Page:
The US President said it was 'ridiculous' that children of non-citizens and unauthorised migrants are granted citizenship at birth
Donald Trump threatens to sign executive order ending birthright citizenship
United States President Donald Trump has threatened to sign an executive order to deny citizenship at birth to children of non-citizens and unauthorised immigrants.
The president said the move was in the process of happening with an executive order but constitutional scholars believe it could be in breach of the 14th amendment to the US constitution.
Mr Trump also said it was "ridiculous" that you get citizenship if you are born in the United States and not a citizen.
"On illegal immigration, some constitutional scholars believe you can get rid of birthright citizenship without changing the constitution," Mr Trump was asked by the Axios news site.
"With an executive order," the President interjected, confirming he had thought about doing it.
"It was always told to me that you needed a constitutional amendment, but you don't. You don't need that," Mr Trump said.
The interviewer said that was disputed, indicating it might breach the 14th amendment of the US constitution.
"Well you can definitely do it with an act of Congress, but now they're saying I can do it just with an executive order." Mr Trump said.
"How ridiculous, we are the only country in the world where a person comes in, has a baby and the baby is essentially a citizen of the United States for 85 years with all those benefits. Its ridiculous and it has to end."
Axios reporter Jonathan Swan asked Mr Trump if he had spoken about the move with lawyers.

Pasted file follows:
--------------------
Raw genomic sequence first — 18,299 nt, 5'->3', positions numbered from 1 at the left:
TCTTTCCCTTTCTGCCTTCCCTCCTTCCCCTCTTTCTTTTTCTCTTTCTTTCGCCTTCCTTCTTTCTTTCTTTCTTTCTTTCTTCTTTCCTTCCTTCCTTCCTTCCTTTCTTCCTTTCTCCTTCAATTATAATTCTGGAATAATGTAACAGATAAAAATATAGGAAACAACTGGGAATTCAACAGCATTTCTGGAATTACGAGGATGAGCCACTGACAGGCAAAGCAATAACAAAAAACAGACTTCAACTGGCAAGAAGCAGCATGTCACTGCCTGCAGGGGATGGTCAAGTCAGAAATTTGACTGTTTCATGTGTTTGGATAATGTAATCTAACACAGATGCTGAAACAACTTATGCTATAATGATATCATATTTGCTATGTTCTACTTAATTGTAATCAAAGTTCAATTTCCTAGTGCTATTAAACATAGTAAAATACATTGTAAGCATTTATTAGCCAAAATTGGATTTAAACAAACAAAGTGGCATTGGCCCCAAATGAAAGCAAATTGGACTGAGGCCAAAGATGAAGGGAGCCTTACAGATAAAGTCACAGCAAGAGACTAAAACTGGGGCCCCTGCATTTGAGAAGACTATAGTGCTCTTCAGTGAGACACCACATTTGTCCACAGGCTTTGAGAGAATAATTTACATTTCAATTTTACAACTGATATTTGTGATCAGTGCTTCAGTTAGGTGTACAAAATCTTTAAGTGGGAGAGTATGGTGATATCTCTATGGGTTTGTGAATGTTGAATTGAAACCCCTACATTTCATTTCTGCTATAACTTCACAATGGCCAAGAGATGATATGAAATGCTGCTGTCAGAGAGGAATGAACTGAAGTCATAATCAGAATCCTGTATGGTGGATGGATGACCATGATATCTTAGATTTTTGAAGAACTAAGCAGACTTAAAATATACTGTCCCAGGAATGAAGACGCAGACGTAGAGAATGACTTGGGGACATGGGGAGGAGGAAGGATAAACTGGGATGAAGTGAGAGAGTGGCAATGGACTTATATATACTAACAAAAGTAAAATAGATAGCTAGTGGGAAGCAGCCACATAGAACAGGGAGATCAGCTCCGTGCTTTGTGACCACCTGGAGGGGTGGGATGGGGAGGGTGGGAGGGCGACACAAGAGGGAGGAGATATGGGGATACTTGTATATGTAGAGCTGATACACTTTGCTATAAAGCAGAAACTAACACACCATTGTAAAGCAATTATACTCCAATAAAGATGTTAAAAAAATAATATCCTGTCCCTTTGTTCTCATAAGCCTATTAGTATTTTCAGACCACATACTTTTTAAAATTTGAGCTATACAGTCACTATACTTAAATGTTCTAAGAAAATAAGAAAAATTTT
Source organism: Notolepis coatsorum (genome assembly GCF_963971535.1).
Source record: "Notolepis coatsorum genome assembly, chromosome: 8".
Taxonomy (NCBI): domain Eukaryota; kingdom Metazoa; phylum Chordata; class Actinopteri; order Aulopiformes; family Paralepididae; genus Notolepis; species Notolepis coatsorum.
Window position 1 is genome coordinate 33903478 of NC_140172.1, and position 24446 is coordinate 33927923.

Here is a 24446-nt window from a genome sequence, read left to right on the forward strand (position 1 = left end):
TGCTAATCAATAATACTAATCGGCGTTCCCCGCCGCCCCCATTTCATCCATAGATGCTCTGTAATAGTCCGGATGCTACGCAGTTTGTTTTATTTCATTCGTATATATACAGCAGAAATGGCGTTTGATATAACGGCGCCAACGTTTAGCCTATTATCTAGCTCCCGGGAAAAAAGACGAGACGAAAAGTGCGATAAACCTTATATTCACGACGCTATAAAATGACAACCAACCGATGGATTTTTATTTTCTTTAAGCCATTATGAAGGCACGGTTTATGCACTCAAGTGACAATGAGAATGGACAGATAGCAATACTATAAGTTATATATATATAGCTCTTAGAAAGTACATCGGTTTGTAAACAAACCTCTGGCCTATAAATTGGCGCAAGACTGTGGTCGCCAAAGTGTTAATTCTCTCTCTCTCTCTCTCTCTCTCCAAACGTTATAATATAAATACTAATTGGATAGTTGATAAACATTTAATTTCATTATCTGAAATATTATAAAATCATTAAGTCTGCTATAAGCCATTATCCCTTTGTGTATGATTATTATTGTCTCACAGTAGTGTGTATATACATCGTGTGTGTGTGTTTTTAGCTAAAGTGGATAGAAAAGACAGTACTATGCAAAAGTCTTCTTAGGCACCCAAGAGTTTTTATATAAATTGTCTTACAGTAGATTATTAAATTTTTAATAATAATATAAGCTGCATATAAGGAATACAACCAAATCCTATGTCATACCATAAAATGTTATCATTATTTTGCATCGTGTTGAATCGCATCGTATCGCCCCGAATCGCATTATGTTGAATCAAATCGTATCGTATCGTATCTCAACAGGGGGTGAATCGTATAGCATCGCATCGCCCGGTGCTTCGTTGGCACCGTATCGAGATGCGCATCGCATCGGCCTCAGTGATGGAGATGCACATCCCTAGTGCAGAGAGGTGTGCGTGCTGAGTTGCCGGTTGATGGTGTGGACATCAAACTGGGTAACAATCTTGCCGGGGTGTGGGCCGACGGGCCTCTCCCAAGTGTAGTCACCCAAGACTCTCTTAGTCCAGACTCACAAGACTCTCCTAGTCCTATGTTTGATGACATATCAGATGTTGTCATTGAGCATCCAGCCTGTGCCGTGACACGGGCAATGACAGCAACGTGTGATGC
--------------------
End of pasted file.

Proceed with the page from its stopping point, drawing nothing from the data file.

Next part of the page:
"Yeah, I have," Mr Trump confirmed. "It's in the process it will happen, with an executive order that's what you're talking about."
The 14th amendment to the US constitution says, "all persons born or naturalised in the United States, and subject to the jurisdiction thereof, are citizens of the United States and of the State wherein they reside".
It is disputed whether Mr Trump could remove the right of babies of non-citizens born in the US to citizenship.
Some say Mr Trump could direct federal agencies that the US constitution does not apply to non-citizens, while others say it would be an overreach of presidential power and would be held up in the courts.
Any court appeal would end up in the Supreme Court where Mr Trump has just secured a conservative majority with the appointment of Justice Brett Kavanaugh.
Mr Trump would have a better chance of ending citizenship at birth for non-citizens with an act of Congress but it would require a majority in both houses of Congress.
Any legislative agenda depends on success in midterm elections next week, the president's biggest electoral test since 2016.